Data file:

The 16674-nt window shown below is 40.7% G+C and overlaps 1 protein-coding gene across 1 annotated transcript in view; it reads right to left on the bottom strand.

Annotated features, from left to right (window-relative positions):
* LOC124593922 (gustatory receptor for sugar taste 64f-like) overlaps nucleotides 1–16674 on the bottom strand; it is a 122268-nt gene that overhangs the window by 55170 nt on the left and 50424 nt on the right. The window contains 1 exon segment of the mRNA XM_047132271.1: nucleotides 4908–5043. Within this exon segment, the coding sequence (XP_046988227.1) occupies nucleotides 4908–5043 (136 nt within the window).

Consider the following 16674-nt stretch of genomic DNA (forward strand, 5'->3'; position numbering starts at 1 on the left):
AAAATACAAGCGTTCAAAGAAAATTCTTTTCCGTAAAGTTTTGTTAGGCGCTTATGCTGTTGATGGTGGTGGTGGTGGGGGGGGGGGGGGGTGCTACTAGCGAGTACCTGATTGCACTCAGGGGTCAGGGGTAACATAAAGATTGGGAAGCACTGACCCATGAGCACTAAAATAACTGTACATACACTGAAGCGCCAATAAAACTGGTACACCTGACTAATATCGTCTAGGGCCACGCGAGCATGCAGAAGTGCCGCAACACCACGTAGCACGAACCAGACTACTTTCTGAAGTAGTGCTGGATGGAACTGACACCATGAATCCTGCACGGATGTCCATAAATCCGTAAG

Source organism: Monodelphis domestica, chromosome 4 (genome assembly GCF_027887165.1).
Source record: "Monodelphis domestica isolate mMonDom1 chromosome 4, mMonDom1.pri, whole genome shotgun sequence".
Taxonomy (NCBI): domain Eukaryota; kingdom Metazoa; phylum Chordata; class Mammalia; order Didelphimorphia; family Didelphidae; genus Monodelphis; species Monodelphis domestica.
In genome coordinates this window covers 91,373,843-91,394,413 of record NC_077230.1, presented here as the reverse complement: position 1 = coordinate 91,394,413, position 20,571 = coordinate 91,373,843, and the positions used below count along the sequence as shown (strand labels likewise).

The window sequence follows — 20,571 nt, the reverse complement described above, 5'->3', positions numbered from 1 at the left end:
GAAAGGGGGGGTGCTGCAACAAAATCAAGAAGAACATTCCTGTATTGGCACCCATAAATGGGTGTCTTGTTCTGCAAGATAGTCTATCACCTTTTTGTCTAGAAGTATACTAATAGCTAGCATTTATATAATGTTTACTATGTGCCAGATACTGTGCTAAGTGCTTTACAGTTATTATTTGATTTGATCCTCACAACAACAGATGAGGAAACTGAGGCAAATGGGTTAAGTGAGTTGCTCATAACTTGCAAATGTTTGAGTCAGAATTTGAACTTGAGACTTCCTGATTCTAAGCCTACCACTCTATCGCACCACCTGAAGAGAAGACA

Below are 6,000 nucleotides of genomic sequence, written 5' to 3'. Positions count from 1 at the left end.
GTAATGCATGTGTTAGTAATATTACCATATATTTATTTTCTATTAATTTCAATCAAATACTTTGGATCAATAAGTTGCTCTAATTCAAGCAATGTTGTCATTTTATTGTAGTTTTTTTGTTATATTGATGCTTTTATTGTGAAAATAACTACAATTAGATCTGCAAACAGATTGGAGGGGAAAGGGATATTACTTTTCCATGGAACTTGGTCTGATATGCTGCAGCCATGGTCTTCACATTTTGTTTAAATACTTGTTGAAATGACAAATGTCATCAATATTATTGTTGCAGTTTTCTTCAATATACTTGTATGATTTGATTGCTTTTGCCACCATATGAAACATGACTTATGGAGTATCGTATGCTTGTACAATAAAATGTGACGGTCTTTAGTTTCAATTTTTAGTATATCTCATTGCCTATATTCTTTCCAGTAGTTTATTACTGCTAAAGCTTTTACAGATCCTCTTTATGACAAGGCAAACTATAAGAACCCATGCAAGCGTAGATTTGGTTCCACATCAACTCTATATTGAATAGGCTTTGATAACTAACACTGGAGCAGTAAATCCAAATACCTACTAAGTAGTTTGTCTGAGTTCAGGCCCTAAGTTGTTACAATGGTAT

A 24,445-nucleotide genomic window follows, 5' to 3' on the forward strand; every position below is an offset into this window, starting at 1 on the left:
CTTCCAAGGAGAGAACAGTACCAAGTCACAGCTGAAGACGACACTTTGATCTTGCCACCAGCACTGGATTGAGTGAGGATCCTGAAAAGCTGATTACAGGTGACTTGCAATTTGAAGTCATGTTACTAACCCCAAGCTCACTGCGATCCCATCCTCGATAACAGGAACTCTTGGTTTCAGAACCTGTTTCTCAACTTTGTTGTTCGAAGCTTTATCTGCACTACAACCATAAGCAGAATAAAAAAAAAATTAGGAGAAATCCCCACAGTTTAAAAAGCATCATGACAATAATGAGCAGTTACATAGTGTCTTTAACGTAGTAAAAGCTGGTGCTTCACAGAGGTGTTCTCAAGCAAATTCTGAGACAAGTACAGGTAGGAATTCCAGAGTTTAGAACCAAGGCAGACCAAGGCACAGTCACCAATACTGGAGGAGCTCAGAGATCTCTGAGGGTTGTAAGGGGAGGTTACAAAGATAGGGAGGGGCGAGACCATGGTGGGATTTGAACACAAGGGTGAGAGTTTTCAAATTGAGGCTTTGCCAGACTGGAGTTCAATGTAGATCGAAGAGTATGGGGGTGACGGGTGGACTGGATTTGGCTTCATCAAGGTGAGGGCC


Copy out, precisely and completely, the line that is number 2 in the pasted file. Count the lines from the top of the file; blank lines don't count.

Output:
Annotated features, from left to right (window-relative positions):